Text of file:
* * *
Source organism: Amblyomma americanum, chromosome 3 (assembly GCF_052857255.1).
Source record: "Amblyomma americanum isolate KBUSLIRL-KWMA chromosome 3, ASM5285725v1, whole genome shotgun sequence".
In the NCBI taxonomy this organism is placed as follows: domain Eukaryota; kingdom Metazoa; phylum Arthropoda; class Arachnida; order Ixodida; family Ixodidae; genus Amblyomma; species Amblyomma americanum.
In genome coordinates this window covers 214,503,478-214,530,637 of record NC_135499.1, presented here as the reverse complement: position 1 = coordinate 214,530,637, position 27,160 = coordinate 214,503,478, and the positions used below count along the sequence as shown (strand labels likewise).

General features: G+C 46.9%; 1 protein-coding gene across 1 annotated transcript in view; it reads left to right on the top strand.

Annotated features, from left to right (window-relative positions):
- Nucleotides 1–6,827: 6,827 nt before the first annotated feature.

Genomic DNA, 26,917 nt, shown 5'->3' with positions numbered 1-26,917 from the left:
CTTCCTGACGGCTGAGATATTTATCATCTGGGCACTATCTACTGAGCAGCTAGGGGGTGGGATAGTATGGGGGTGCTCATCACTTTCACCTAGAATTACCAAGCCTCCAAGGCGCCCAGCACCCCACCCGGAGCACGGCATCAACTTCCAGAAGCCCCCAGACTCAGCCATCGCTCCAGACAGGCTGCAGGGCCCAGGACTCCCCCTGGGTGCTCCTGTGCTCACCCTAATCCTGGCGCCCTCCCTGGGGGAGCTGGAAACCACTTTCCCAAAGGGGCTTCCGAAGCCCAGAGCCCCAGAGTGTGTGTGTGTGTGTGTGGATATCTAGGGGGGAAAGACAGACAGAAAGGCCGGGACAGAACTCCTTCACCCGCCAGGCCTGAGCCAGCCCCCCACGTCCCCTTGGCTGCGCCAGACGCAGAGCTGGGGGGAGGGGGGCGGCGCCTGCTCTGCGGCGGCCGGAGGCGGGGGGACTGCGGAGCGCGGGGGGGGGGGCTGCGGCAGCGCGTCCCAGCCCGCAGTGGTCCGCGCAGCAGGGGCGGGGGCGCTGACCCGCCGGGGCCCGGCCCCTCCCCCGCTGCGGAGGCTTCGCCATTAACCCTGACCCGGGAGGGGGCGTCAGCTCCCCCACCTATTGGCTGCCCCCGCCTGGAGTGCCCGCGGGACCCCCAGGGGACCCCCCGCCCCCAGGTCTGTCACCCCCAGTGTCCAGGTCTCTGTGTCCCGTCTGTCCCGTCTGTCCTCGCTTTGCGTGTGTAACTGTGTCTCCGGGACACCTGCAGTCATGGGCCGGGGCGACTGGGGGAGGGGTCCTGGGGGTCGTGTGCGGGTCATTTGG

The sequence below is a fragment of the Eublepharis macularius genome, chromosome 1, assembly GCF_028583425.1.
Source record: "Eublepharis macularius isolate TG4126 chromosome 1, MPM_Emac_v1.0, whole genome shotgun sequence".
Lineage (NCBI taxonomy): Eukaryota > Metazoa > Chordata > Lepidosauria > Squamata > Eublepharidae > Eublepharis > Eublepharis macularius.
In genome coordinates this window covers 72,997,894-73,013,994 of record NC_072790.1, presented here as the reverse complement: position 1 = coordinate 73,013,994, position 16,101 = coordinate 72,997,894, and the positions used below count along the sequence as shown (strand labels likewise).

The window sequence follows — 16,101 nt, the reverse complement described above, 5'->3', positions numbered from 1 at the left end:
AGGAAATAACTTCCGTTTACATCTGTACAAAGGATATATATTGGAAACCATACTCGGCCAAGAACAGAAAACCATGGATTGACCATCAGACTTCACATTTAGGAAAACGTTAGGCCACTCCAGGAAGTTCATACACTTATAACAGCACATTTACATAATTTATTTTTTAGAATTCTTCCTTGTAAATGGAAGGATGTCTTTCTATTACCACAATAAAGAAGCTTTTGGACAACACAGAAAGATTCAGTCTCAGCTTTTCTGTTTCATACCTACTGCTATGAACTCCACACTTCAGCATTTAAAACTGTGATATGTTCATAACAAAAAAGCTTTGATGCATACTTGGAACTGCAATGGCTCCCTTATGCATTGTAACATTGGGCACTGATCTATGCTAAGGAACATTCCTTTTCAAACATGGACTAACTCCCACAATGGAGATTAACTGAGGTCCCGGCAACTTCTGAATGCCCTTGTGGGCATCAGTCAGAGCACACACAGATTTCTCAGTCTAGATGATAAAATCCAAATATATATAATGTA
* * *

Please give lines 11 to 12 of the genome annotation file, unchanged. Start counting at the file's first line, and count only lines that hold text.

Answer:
Source record: "Eublepharis macularius isolate TG4126 chromosome 1, MPM_Emac_v1.0, whole genome shotgun sequence".
Lineage (NCBI taxonomy): Eukaryota > Metazoa > Chordata > Lepidosauria > Squamata > Eublepharidae > Eublepharis > Eublepharis macularius.